Jefferson Frank does not work for, consult, own shares in or receive funding from any company or organisation that would benefit from this article, and has disclosed no relevant affiliations beyond their academic appointment.

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Biden Signs Bill To Declassify COVID Origins Intel

Biden Signs Bill To Declassify COVID Origins Intel

Having earlier issued his first veto since taking office, rejecting a bill that would have…



Biden Signs Bill To Declassify COVID Origins Intel

Having earlier issued his first veto since taking office, rejecting a bill that would have reversed a Labor Department rule on ESG investing, President Biden signed a bipartisan bill late on Monday that directs the federal government to declassify as much intelligence as possible about the origins of COVID-19.

His signature follows both the House and Senate unanimously approving of the measure, a rare moment of overwhelming bipartisan consensus.

The vote tallies meant that the measure would likely have survived a presidential veto had Biden opted to withhold his signature.

Biden, in a statement, said he was pleased to sign the legislation.

“My Administration will continue to review all classified information relating to COVID–19’s origins, including potential links to the Wuhan Institute of Virology,” he said.

"In implementing this legislation, my administration will declassify and share as much of that information as possible, consistent with my constitutional authority to protect against the disclosure of information that would harm national security."

Of particular interest to freedom-loving Americans who were tyrannized, censored, banned, and deplatformed for even daring to mention it, is the small matter of whether the virus leaked from the Level 4 Virus Lab at the Wuhan Institute of Virology (or instead, as The Atlantic proclaimed recently, a sick pangolin fucked a raccoon dog and coughed in someone's bat soup in a wet market.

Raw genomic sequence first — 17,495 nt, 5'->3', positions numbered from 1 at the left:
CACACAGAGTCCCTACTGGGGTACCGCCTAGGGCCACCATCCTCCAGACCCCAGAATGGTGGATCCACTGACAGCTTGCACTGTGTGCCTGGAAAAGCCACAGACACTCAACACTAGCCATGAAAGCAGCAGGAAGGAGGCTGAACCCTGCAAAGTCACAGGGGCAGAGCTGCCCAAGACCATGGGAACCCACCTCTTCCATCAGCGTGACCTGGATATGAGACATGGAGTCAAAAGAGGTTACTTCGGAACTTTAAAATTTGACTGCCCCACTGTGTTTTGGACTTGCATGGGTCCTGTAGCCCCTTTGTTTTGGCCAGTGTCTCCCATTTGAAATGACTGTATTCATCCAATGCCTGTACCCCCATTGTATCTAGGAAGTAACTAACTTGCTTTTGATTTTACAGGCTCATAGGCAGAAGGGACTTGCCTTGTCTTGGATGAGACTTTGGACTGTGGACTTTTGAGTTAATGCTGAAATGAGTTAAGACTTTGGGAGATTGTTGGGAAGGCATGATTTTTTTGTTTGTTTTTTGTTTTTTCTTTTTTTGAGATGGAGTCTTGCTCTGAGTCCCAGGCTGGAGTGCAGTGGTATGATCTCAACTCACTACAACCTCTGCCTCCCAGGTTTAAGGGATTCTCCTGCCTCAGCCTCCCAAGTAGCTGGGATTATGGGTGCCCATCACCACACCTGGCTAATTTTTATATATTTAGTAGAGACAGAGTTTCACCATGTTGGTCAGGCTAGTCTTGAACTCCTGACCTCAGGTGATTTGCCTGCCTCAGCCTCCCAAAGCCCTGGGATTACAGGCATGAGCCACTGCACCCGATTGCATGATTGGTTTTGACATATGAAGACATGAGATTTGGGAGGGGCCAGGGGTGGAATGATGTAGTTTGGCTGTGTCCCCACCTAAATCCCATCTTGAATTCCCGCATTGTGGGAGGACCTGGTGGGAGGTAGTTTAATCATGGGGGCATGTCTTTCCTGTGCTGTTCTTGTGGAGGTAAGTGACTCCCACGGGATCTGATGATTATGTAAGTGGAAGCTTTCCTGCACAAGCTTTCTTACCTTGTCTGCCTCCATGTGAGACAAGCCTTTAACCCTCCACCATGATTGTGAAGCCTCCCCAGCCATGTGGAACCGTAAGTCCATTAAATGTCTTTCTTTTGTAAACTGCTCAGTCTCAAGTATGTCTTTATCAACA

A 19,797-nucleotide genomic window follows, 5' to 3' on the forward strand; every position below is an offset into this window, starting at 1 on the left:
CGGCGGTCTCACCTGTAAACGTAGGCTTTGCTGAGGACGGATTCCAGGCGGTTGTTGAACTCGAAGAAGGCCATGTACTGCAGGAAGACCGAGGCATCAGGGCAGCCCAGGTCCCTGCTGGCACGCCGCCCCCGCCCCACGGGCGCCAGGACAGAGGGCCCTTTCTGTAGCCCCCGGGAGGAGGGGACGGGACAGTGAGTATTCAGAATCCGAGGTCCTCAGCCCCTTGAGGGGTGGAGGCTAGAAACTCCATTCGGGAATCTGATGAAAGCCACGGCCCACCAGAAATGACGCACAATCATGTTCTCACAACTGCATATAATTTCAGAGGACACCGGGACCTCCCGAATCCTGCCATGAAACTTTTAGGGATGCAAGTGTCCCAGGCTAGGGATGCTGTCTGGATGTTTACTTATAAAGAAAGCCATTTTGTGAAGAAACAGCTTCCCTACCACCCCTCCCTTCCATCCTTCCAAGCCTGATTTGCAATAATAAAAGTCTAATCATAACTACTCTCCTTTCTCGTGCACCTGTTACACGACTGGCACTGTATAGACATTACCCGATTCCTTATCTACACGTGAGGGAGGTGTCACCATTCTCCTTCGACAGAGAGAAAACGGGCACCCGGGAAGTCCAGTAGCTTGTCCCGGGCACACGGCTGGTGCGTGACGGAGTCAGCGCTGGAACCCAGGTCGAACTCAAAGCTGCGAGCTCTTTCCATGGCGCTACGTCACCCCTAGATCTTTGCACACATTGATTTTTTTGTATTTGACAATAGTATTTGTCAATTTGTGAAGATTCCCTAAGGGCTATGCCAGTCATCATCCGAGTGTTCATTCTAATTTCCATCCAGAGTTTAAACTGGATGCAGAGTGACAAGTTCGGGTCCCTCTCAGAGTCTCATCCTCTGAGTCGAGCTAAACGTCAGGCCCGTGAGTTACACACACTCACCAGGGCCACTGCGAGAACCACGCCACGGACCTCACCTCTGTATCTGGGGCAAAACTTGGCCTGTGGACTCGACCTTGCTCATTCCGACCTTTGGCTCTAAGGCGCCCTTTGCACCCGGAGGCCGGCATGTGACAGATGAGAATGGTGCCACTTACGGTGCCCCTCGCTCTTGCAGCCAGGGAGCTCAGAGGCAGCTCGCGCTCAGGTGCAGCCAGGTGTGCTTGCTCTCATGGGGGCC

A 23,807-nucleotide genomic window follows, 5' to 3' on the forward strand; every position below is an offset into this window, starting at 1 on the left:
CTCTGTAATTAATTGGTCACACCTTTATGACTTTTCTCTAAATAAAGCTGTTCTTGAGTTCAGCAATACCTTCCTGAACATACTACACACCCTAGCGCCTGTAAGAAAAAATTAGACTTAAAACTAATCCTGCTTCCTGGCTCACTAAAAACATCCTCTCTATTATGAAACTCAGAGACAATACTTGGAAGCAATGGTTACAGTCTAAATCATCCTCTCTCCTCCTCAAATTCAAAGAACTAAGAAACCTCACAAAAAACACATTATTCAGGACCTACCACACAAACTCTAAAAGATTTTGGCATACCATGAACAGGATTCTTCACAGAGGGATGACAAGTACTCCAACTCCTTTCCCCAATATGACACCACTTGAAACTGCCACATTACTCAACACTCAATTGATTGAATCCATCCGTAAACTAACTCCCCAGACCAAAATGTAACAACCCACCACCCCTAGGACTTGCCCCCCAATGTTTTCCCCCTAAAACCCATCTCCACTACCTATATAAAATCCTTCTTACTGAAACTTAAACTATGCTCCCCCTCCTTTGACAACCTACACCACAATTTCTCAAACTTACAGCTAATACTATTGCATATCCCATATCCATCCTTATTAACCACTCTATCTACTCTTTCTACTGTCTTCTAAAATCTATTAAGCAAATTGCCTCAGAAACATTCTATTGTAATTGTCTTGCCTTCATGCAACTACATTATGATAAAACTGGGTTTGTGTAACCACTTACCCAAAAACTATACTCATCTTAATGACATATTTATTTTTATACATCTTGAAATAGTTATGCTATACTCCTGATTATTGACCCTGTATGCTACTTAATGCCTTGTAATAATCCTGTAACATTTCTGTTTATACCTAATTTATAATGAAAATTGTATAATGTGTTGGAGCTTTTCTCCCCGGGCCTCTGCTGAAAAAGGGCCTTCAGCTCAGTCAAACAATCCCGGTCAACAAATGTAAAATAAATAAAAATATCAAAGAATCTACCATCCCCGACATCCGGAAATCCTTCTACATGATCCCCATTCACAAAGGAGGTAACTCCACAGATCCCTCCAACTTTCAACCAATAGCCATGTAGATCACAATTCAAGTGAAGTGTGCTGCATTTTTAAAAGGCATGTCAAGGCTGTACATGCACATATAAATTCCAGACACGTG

The Department of Energy and other federal agents such as the FBI have increasingly backed a lab leak as the likely origin of the virus, while some lawmakers have even suggested Beijing may have deliberately allowed it to spread.

Tyler Durden Mon, 03/20/2023 - 20:41

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Spread & Containment

Asia’s trade at a turning point

Policymakers in Asia are rightly focused on the potential reconfiguration of global supply chains, given the implications these shifts may have for the…



By Sebastian Eckardt, Jun Ge, Hassan Zaman

Policymakers in Asia are rightly focused on the potential reconfiguration of global supply chains, given the implications these shifts may have for the development of their export-oriented and highly open economies. While the focus on potential shifts on the supply side of the global and regional trading system is well-justified, equally dramatic shifts on the demand side deserve as much attention. This blog provides evidence of the growing role of final demand originating from within emerging Asia and draws policy implications for the further evolution of trade integration in the region.

Trade has been a major driver of development in East Asia with Korea and Japan reaching high-income status through export-driven development strategies. Emerging economies in East Asia, today account for 17 percent of global trade in goods and services. With an average trade-to-GDP ratio of 105 percent, these emerging economies in East Asia trade a higher share of the goods and services they produce across borders than emerging economies in Latin America (73.2 percent), South Asia (61.4 percent), and Africa (73.0 percent). Only EU member states (138.0 percent), which are known to be the most deeply integrated regional trade bloc in the world, trade more. Alongside emerging East Asia’s rise in global trade, intra-regional trade—trade among economies in emerging East Asia—has expanded dramatically over the past two decades. In fact, the rise of intra-regional trade accounted for a bit more than half of total export growth in emerging East Asia in the last decade, while exports to the EU, Japan, and the United States accounted for about 30 percent, a pattern that was briefly disrupted by the COVID-19 crisis. In 2021, intra-regional trade made up about 40 percent of the region’s total trade, the highest share since 1990.